Envelope and Mechanicals

To increase the accuracy of its building information model, the contractor and design team performed a laser scan of the entire space. This was particularly helpful in discovering undocumented building elements and making sure mechanical and structural components fabricated offsite would fit into the finished building. It also gave the team precise locations of historical features to ensure they would not be damaged in construction.

An important aspect of renovating Tate was to make it a usable building for this century—assessing the mechanical systems and envelope to improve energy efficiency wherever possible—while preserving the historic façade.

The challenges were many, including low floor-to-floor heights, solid masonry exterior walls devoid of insulation, and accessibility issues. Sheehan’s team reworked circulation patterns throughout the older building to improve connectivity and free up open spaces that had been blocked by, as he describes it, “a forest of columns.” While it might have been simpler to replace the windows on the older sections, the historic preservation office encouraged the project team to instead remove, restore, and reinstall the windows, adding storm windows on the interior for additional energy conservation.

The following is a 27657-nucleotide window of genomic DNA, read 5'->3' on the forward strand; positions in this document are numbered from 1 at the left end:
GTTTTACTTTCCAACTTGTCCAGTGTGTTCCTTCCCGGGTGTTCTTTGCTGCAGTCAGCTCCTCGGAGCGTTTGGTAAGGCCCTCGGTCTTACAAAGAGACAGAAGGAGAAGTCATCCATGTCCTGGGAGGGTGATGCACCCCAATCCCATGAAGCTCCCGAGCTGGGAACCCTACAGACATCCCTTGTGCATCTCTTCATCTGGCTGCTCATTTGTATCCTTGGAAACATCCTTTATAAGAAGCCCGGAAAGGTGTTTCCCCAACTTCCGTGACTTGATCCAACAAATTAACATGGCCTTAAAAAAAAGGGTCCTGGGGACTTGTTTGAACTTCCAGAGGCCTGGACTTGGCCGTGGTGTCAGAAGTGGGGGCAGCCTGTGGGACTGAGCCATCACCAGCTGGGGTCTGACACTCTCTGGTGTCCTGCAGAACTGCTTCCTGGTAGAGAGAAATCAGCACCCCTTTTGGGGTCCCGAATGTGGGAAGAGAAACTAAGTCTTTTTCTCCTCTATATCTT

The design team also added a vapor barrier and insulation in the most humidified portions of the building to prevent condensation on the exterior walls in the lab spaces and on the chilled beam systems. The solution wasn’t ideal—Sheehan says the team minimized the alterations to the exterior walls when possible.  “We are concerned about altering the performance of these historic walls, as the freeze-thaw cycle can play havoc with the outer walls amid Minnesota’s climate extremes—but the university is aware of the possibility and is monitoring the building for signs of trouble.”